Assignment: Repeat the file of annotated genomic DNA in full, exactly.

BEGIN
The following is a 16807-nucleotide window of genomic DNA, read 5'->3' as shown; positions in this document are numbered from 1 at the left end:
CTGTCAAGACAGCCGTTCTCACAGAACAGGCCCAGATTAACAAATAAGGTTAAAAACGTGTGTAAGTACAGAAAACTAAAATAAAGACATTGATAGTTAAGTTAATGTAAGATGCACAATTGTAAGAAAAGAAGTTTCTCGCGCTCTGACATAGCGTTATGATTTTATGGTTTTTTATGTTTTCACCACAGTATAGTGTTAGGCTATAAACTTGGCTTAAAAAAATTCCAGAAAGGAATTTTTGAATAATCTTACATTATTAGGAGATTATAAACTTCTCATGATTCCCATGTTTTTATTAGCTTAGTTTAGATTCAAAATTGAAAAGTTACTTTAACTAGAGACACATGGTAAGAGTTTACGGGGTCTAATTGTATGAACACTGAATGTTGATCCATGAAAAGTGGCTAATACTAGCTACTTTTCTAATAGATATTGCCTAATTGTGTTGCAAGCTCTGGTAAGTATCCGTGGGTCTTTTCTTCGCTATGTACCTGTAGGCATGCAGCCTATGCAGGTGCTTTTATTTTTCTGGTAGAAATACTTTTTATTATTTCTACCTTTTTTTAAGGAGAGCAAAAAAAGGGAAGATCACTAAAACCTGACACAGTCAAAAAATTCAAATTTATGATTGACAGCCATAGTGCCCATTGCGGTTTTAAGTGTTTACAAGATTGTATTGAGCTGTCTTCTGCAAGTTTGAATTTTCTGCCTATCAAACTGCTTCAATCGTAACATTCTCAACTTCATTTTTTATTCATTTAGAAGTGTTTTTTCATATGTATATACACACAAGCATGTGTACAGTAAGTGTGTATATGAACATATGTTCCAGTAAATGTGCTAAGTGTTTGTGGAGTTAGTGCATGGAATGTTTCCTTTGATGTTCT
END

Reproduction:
The following is a 16807-nucleotide window of genomic DNA, read 5'->3' as shown; positions in this document are numbered from 1 at the left end:
CTGTCAAGACAGCCGTTCTCACAGAACAGGCCCAGATTAACAAATAAGGTTAAAAACGTGTGTAAGTACAGAAAACTAAAATAAAGACATTGATAGTTAAGTTAATGTAAGATGCACAATTGTAAGAAAAGAAGTTTCTCGCGCTCTGACATAGCGTTATGATTTTATGGTTTTTTATGTTTTCACCACAGTATAGTGTTAGGCTATAAACTTGGCTTAAAAAAATTCCAGAAAGGAATTTTTGAATAATCTTACATTATTAGGAGATTATAAACTTCTCATGATTCCCATGTTTTTATTAGCTTAGTTTAGATTCAAAATTGAAAAGTTACTTTAACTAGAGACACATGGTAAGAGTTTACGGGGTCTAATTGTATGAACACTGAATGTTGATCCATGAAAAGTGGCTAATACTAGCTACTTTTCTAATAGATATTGCCTAATTGTGTTGCAAGCTCTGGTAAGTATCCGTGGGTCTTTTCTTCGCTATGTACCTGTAGGCATGCAGCCTATGCAGGTGCTTTTATTTTTCTGGTAGAAATACTTTTTATTATTTCTACCTTTTTTTAAGGAGAGCAAAAAAAGGGAAGATCACTAAAACCTGACACAGTCAAAAAATTCAAATTTATGATTGACAGCCATAGTGCCCATTGCGGTTTTAAGTGTTTACAAGATTGTATTGAGCTGTCTTCTGCAAGTTTGAATTTTCTGCCTATCAAACTGCTTCAATCGTAACATTCTCAACTTCATTTTTTATTCATTTAGAAGTGTTTTTTCATATGTATATACACACAAGCATGTGTACAGTAAGTGTGTATATGAACATATGTTCCAGTAAATGTGCTAAGTGTTTGTGGAGTTAGTGCATGGAATGTTTCCTTTGATGTTCT